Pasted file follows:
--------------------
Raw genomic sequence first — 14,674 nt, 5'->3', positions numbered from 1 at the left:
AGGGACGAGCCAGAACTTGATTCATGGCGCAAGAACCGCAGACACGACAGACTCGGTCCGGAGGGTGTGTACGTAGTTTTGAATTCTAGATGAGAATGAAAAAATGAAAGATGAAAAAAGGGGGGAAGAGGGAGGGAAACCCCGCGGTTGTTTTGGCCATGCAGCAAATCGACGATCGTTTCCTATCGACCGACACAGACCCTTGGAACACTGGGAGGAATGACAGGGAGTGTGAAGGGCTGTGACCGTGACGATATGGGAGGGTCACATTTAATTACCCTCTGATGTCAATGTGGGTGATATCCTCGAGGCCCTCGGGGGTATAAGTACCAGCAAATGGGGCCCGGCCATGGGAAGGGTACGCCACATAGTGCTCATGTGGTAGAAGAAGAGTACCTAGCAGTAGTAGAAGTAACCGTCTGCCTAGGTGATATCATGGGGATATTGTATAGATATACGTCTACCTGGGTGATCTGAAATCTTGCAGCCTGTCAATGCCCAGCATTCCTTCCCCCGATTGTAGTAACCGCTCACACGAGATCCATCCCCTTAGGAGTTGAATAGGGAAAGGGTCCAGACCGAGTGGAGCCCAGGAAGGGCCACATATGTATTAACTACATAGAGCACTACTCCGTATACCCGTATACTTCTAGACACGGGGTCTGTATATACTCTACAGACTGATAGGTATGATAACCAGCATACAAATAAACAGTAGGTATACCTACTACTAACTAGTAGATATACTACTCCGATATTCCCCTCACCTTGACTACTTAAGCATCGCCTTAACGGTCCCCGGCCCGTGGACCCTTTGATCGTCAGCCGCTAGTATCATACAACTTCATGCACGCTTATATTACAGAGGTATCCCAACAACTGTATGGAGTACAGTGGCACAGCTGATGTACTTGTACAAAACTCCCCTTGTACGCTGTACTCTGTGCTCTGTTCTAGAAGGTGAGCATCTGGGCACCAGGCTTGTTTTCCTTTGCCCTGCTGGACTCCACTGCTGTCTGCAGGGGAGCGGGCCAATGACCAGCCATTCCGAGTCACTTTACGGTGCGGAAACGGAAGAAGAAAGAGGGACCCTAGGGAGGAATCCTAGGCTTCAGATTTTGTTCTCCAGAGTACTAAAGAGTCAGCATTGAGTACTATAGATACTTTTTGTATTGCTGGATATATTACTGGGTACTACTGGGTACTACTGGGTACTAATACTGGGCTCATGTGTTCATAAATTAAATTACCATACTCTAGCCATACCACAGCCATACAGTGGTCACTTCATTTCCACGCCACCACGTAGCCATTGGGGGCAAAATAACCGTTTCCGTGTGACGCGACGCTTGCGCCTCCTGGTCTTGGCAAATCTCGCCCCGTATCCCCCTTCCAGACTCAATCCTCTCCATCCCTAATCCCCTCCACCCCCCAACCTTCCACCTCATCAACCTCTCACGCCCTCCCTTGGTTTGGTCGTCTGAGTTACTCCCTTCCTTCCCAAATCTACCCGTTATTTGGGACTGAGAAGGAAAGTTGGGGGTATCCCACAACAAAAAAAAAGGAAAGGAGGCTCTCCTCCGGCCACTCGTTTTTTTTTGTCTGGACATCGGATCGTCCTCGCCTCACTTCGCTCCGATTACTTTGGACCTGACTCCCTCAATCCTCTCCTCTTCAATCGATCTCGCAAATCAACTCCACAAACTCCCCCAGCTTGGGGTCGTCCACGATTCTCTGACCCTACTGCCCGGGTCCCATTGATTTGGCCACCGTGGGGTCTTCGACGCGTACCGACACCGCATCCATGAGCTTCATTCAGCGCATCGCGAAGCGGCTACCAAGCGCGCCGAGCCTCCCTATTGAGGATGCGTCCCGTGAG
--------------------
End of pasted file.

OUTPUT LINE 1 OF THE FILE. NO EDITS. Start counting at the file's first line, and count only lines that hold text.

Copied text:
Raw genomic sequence first — 14,674 nt, 5'->3', positions numbered from 1 at the left: